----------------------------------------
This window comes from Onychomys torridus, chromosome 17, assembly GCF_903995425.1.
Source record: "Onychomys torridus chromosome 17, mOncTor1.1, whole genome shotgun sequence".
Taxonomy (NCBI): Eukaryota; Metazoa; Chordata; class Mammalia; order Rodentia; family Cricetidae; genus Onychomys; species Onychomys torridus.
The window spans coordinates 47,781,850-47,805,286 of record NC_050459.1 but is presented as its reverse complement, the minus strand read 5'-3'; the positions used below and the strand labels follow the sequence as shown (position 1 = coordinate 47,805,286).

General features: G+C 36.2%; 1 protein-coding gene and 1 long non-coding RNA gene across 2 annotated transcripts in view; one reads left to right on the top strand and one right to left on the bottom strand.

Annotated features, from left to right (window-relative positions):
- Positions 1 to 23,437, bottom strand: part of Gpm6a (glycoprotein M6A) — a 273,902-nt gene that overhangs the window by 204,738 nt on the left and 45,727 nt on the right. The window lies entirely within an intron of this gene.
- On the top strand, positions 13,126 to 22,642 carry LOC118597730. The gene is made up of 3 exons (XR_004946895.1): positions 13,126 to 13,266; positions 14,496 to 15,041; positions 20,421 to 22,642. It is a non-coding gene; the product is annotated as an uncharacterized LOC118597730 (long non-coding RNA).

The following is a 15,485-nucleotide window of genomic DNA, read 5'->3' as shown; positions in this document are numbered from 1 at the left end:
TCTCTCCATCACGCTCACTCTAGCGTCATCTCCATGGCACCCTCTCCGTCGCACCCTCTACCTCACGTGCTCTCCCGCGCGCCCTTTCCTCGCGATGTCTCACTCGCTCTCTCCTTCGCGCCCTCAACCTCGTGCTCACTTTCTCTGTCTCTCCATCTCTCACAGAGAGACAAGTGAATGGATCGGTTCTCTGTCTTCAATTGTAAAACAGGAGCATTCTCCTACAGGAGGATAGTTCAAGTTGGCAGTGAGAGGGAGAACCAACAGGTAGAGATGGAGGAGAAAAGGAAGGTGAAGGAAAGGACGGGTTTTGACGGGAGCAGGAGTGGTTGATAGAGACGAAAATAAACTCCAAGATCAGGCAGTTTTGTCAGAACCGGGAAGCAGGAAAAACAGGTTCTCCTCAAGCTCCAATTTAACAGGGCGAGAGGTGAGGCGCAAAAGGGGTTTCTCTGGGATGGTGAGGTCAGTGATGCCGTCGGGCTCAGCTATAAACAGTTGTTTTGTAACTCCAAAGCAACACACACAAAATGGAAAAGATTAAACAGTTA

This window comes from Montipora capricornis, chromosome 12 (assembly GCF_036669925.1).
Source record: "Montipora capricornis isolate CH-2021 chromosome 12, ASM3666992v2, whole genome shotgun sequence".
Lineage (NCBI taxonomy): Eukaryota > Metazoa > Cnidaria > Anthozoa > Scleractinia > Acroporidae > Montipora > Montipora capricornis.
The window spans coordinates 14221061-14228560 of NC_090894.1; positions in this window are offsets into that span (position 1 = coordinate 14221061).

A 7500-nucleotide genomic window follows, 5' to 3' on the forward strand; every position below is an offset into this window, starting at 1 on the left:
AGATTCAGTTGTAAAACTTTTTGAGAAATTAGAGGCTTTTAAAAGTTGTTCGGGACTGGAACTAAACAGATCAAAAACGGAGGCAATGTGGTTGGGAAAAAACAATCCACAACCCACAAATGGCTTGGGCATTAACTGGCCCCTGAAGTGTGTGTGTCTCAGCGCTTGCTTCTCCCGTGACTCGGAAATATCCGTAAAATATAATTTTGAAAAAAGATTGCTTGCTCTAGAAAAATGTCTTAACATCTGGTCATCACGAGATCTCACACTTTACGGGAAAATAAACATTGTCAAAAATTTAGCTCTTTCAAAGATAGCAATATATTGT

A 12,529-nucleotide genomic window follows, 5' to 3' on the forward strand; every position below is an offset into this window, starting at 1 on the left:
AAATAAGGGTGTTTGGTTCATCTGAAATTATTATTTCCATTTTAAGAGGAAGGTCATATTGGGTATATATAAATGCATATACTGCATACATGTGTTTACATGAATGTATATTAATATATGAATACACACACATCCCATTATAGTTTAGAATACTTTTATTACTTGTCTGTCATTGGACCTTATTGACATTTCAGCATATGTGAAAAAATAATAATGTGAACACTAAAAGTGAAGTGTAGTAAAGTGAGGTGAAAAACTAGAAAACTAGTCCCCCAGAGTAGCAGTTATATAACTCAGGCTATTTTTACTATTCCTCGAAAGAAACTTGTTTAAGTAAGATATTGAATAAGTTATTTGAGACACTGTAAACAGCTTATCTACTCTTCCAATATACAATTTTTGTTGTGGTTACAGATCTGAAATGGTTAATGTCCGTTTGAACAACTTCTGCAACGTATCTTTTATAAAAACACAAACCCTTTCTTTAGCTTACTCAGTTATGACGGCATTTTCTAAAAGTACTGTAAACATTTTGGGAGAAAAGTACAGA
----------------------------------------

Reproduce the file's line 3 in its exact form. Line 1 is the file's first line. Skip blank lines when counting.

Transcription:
Taxonomy (NCBI): Eukaryota; Metazoa; Chordata; class Mammalia; order Rodentia; family Cricetidae; genus Onychomys; species Onychomys torridus.